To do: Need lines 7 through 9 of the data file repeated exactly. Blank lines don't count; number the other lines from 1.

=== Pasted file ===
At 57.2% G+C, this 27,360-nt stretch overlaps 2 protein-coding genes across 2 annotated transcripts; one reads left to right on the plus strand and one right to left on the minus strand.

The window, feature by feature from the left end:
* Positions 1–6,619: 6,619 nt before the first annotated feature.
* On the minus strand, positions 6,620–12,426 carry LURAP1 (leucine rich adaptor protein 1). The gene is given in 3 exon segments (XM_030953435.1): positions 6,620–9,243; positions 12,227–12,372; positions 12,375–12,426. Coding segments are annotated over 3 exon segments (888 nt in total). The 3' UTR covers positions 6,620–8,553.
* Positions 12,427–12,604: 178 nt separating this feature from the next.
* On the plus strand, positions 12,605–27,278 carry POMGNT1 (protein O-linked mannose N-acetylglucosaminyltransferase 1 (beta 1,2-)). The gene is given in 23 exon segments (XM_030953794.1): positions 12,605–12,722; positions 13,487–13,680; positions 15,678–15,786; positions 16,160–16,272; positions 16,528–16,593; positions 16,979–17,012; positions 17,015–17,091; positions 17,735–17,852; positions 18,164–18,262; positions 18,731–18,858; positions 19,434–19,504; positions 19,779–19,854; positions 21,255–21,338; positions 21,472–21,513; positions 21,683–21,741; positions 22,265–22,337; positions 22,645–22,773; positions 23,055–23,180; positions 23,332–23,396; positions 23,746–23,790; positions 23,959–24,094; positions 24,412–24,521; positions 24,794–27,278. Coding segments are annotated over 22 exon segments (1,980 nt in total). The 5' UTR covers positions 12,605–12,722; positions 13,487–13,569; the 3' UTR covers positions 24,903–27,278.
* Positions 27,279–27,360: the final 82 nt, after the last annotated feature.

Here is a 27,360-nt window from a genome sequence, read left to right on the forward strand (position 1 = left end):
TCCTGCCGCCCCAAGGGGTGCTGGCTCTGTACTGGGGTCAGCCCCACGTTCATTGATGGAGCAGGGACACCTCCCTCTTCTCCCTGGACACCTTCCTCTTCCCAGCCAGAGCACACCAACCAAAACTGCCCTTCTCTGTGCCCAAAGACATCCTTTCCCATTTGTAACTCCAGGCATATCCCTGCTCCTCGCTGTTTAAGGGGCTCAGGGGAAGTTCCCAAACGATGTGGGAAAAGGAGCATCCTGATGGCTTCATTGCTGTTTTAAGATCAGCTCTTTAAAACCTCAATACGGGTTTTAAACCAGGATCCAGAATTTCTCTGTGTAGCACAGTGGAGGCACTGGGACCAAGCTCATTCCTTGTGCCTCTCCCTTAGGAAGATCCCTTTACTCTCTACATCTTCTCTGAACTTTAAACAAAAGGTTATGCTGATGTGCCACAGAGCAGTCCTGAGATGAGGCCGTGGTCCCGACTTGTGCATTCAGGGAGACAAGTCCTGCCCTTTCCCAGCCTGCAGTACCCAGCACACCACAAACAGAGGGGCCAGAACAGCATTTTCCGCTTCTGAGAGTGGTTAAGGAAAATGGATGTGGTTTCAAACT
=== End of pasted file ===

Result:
* Positions 27,279–27,360: the final 82 nt, after the last annotated feature.

Here is a 27,360-nt window from a genome sequence, read left to right on the forward strand (position 1 = left end):
TCCTGCCGCCCCAAGGGGTGCTGGCTCTGTACTGGGGTCAGCCCCACGTTCATTGATGGAGCAGGGACACCTCCCTCTTCTCCCTGGACACCTTCCTCTTCCCAGCCAGAGCACACCAACCAAAACTGCCCTTCTCTGTGCCCAAAGACATCCTTTCCCATTTGTAACTCCAGGCATATCCCTGCTCCTCGCTGTTTAAGGGGCTCAGGGGAAGTTCCCAAACGATGTGGGAAAAGGAGCATCCTGATGGCTTCATTGCTGTTTTAAGATCAGCTCTTTAAAACCTCAATACGGGTTTTAAACCAGGATCCAGAATTTCTCTGTGTAGCACAGTGGAGGCACTGGGACCAAGCTCATTCCTTGTGCCTCTCCCTTAGGAAGATCCCTTTACTCTCTACATCTTCTCTGAACTTTAAACAAAAGGTTATGCTGATGTGCCACAGAGCAGTCCTGAGATGAGGCCGTGGTCCCGACTTGTGCATTCAGGGAGACAAGTCCTGCCCTTTCCCAGCCTGCAGTACCCAGCACACCACAAACAGAGGGGCCAGAACAGCATTTTCCGCTTCTGAGAGTGGTTAAGGAAAATGGATGTGGTTTCAAACT